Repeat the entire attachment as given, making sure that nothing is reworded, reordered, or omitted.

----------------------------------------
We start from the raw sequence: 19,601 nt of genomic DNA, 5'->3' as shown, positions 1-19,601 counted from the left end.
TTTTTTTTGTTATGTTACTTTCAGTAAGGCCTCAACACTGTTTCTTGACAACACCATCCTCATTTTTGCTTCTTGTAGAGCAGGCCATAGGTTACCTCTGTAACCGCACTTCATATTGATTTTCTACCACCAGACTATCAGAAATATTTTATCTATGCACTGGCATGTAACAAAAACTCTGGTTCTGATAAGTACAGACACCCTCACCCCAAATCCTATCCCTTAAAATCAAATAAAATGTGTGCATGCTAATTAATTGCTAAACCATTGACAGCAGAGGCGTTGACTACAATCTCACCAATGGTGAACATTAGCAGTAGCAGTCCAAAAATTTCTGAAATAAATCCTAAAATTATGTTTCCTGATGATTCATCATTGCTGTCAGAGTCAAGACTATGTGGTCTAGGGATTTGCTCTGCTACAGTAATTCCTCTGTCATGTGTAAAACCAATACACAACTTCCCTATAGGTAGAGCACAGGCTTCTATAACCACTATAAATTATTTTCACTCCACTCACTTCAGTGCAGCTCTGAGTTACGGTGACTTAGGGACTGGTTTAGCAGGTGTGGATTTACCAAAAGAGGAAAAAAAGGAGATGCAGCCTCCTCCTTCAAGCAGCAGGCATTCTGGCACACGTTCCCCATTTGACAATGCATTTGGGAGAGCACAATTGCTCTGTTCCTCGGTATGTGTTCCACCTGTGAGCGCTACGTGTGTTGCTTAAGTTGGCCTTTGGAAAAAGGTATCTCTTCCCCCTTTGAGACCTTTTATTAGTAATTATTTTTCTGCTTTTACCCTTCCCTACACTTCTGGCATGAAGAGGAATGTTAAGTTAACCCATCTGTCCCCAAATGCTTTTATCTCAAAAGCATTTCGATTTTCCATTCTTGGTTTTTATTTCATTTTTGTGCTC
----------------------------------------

We start from the raw sequence: 19,601 nt of genomic DNA, 5'->3' as shown, positions 1-19,601 counted from the left end.
TTTTTTTTGTTATGTTACTTTCAGTAAGGCCTCAACACTGTTTCTTGACAACACCATCCTCATTTTTGCTTCTTGTAGAGCAGGCCATAGGTTACCTCTGTAACCGCACTTCATATTGATTTTCTACCACCAGACTATCAGAAATATTTTATCTATGCACTGGCATGTAACAAAAACTCTGGTTCTGATAAGTACAGACACCCTCACCCCAAATCCTATCCCTTAAAATCAAATAAAATGTGTGCATGCTAATTAATTGCTAAACCATTGACAGCAGAGGCGTTGACTACAATCTCACCAATGGTGAACATTAGCAGTAGCAGTCCAAAAATTTCTGAAATAAATCCTAAAATTATGTTTCCTGATGATTCATCATTGCTGTCAGAGTCAAGACTATGTGGTCTAGGGATTTGCTCTGCTACAGTAATTCCTCTGTCATGTGTAAAACCAATACACAACTTCCCTATAGGTAGAGCACAGGCTTCTATAACCACTATAAATTATTTTCACTCCACTCACTTCAGTGCAGCTCTGAGTTACGGTGACTTAGGGACTGGTTTAGCAGGTGTGGATTTACCAAAAGAGGAAAAAAAGGAGATGCAGCCTCCTCCTTCAAGCAGCAGGCATTCTGGCACACGTTCCCCATTTGACAATGCATTTGGGAGAGCACAATTGCTCTGTTCCTCGGTATGTGTTCCACCTGTGAGCGCTACGTGTGTTGCTTAAGTTGGCCTTTGGAAAAAGGTATCTCTTCCCCCTTTGAGACCTTTTATTAGTAATTATTTTTCTGCTTTTACCCTTCCCTACACTTCTGGCATGAAGAGGAATGTTAAGTTAACCCATCTGTCCCCAAATGCTTTTATCTCAAAAGCATTTCGATTTTCCATTCTTGGTTTTTATTTCATTTTTGTGCTC